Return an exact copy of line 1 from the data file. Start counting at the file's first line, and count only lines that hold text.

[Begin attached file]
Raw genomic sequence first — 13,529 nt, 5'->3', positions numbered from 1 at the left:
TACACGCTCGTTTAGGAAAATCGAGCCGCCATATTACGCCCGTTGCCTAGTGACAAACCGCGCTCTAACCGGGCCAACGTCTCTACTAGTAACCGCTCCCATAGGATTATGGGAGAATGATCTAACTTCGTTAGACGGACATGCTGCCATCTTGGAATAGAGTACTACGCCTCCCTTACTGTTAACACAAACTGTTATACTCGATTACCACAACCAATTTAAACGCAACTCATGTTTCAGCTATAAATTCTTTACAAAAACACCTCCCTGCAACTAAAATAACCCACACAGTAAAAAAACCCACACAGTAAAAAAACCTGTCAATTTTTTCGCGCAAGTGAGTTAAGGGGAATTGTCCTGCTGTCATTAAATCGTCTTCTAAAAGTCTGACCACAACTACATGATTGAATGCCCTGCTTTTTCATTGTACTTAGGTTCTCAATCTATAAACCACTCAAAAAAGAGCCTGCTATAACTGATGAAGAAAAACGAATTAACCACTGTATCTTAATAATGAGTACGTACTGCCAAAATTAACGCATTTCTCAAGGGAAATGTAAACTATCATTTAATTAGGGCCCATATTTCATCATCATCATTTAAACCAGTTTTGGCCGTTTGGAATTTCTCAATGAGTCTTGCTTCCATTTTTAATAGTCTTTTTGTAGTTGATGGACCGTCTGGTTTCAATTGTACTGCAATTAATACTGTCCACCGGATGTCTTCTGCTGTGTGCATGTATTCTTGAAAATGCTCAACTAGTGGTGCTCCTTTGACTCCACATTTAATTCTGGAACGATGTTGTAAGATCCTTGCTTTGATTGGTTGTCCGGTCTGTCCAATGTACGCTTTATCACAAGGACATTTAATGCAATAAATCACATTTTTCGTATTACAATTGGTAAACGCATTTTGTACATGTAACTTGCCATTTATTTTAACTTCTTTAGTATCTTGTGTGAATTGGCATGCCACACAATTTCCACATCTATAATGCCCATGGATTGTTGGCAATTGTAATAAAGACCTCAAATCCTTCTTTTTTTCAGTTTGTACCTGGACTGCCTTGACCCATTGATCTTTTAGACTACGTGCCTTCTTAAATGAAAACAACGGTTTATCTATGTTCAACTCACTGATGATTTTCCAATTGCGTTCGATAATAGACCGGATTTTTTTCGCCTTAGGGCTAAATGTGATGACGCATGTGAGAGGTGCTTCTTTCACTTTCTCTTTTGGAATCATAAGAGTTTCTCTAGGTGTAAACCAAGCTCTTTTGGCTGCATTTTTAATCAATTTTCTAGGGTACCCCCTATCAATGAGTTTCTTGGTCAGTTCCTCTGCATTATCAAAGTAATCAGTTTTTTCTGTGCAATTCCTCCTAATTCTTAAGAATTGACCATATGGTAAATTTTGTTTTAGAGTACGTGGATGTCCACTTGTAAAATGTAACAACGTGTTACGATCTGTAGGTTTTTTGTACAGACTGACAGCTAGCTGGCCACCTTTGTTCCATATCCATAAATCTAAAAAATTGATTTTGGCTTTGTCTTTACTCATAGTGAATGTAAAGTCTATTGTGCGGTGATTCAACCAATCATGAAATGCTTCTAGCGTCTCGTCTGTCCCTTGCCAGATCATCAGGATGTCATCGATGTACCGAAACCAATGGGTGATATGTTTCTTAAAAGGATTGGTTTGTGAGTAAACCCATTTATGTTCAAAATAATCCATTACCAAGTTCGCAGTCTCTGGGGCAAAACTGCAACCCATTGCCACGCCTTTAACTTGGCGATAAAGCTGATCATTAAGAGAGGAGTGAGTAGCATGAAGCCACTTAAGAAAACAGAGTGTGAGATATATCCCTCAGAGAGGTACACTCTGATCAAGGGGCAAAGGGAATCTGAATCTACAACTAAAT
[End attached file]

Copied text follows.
Raw genomic sequence first — 13,529 nt, 5'->3', positions numbered from 1 at the left: